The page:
NATO clears Historic Ordnance along Netherlands coast
NATO’s Standing NATO Mine Countermeasures Group (SNMCMG1) successfully conducted the controlled detonation of a British World War II-era bomb off the coast of the Netherlands near Amsterdam, Feb. 7 neutralizing a significant maritime threat.
SNMCMG1, led by flagship Norwegian Navy HNOMS Nordkapp, was conducting historical mine countermeasures operations in the region when local fishermen spotted mine-like objects in the water and reported them to local authorities.
SNMCMG1 worked in close coordination with and in an area designated by local authorities and sent its team to investigate and assess. Four ships participated in the operation. Using remote operated vehicles and explosive ordnance disposal (EOD) divers from German Navy FGS Rottweil, SNMCMG1 discovered 11 underwater objects. The main focus was a 230 kg British aerial bomb left from World War II. SNMCMG1 carried out a controlled detonation to dispose of the unexploded ordnance.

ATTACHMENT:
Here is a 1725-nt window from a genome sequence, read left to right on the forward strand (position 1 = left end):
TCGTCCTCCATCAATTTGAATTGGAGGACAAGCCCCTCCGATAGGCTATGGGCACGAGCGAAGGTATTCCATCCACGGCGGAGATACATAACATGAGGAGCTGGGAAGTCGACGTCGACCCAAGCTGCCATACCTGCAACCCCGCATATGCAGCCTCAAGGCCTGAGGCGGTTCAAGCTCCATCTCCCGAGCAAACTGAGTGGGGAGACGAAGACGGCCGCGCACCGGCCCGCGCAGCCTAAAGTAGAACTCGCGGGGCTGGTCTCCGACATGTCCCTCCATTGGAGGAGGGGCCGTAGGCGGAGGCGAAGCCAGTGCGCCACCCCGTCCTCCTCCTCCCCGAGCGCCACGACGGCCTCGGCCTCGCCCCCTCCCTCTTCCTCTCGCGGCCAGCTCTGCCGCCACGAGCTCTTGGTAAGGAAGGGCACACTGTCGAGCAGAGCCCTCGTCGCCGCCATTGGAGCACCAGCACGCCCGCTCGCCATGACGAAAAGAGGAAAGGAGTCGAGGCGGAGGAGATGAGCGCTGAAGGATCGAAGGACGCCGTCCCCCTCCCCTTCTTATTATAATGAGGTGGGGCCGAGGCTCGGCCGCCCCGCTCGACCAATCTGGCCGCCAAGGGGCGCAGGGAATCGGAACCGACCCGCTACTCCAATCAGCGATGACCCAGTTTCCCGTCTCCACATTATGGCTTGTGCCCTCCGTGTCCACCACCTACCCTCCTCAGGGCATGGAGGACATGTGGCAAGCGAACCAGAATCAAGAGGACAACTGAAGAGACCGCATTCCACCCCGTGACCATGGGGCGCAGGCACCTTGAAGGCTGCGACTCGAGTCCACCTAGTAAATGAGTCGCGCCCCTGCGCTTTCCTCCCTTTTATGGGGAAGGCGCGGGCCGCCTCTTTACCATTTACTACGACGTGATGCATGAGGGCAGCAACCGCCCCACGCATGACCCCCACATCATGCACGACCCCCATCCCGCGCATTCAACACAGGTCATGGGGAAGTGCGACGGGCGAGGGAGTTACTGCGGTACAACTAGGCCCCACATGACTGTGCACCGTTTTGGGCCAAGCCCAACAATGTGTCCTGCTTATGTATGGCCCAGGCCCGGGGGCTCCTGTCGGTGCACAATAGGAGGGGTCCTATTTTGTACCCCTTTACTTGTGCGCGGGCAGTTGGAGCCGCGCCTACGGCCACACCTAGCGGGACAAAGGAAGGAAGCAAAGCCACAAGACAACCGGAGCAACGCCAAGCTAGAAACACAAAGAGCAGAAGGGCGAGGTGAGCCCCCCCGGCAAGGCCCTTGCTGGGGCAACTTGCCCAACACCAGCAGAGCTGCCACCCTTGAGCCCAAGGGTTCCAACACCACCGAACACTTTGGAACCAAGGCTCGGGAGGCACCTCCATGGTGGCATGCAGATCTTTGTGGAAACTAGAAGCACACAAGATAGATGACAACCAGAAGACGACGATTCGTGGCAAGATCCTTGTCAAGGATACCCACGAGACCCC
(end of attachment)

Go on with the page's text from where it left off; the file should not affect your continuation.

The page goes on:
Regardless of age or origin, unexploded ordnance poses a serious threat to all maritime activity. Disposal of sea mines and other historical ordnance creates a safer environment for fishermen, merchant shipping, underwater operations, and oil and gas installations.
SNMCMG1 is one of four standing forces that comprise the maritime component of the Very High Readiness Joint Task Force (VJTF), which is part of the NATO Response Force (NRF). To respond to contingency situations additional forces can be added to these groups, with the NATO command staff on board and the ships of the group as the nucleus, capable of providing timely support to NATO operations.
SNMCMG1 is currently comprised of four assets Estonian Navy Ensign Admiral Cowan, Royal Norwegian Navy flagship HNoMS Nordkapp, German Navy FGS Rottweil, and Royal Netherlands Navy HNLMS Schiedam.